Can an iPhone App Help You Find Your Perfect Shade of Foundation?

Will shade numbers soon become a thing of the past?

The beauty industry is thankfully getting the message that foundation shades need to be inclusive (in no small part to Rihanna's massively successful Fenty Beauty launch). But what if the future of foundation involves no pre-set shades at all and no more puzzling over two shades in the Ulta aisle? Over the summer, BareMinerals launched an innovative way to get a made-to-order foundation for your individual skintone, all via iPhone app. It's called MADE-2-FIT Fresh Faced liquid foundation.

1.  How it works

It's not magic behind the custom foundation—there's a "complex algorithm" that powers the BareMinerals app. The app is from by MatchCo, a new startup purchased by BareMinerals parent company Shiseido in the beginning of 2017. The app takes six photos of your face to determine your skin tone using just your iPhone, and then a customized BareMineralsFresh Faced Foundation is individually blended anddelivered right to your door. So it's truly bespoke foundation, and perhaps this customization technology could really shake up the way we buy makeup.

2.  What it's like to try the app

This is embarrassing, but I downloaded the app, dutifully took off my phone's case, and then proceeded to get stuck on the "calibrate" camera section. A voice guided me through the process, but I still didn't understand that when they said tap, it didn't mean tap the phone screen. It meant physically tap the camera lens to a piece of paper.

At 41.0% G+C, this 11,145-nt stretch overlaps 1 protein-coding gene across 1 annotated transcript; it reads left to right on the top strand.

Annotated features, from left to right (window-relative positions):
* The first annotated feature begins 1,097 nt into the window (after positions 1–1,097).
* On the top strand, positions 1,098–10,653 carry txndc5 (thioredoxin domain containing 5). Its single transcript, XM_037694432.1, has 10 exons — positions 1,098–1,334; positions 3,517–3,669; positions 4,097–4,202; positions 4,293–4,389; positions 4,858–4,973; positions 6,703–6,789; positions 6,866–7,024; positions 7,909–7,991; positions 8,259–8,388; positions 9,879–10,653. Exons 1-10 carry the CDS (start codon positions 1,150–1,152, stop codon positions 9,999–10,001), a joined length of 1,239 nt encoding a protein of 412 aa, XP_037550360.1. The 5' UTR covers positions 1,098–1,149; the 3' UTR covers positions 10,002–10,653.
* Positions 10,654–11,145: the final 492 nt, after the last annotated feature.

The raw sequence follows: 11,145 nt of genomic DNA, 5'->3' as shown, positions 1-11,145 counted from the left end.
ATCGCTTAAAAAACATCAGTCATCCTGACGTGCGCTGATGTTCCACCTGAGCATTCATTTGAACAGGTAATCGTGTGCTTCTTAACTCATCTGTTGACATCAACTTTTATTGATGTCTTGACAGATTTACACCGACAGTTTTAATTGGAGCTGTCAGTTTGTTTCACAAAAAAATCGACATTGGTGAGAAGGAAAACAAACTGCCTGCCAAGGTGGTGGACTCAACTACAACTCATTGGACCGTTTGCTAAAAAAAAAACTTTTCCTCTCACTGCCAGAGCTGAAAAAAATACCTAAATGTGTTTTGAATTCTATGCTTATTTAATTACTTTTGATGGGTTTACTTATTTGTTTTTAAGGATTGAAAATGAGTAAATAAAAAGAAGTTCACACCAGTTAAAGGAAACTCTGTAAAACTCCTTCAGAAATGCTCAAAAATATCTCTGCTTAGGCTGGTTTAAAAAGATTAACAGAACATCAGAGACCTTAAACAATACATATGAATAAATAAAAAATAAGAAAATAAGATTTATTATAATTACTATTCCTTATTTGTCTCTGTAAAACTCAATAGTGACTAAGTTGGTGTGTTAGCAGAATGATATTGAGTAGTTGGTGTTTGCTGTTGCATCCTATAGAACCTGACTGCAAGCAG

All this became clear when I showed up in a BareMinerals store (I was trying to do this all in the mall food court, which might not be the ideal spot for foundation matching). Retail stores for the win! Especially when you aren't that tech-saavy.

A BareMinerals associate pulled out an iPhone and started the app. She literally tapped the phone camera against my wrist and then my forehead, cheek, and chin on both sides of my face. A little bit awkward, yes, but the app got a lot of data points.

She scanned my credit card and uploaded my address, and then I just had to wait for my custom foundation to get whipped up in a lab. It did feel strange to leave the store empty-handed without trying the $50 foundation I just bought. There were samples in various shades in store you could try to get a sense of the texture.

When the bottle arrived at my door, I fell in love with the "Made-2-Fit for Adele" label inscribed on the bottle along with the date it was made. Very personalized! It's the kind of thing you want to Instagram.

But did the foundation match my pale with cool undertones skin tone? I tried it out and put it on half of my face using a sonic makeup brush. The foundation had a nice, mousse-like texture, and when I put it on, it was almost like using Photoshop to edit out redness. The match was pretty dead on. I sent a photo of my half-done face to my friend who is a makeup artist and she said "Can't tell the difference between the sides, which is a good thing!"

Gotta give it to the app. It looked like my real skin, only a bit more airbrushed. This isn't really heavy-duty coverage, though. It's not for the days you want to spackle on foundation. Also, it seemed that having moisturized skin before you apply would help this BareMinerals foundation.

But in the end, I'd order this again, even though it is quite expensive at $49. The biggest test for foundation via app will be if women are willing to give up D.I.Y. swatching entirely and trust an iPhone to deliver custom makeup to them, sight unseen. Maybe it's not such a risk after all, considering you can return it if you don't like it.

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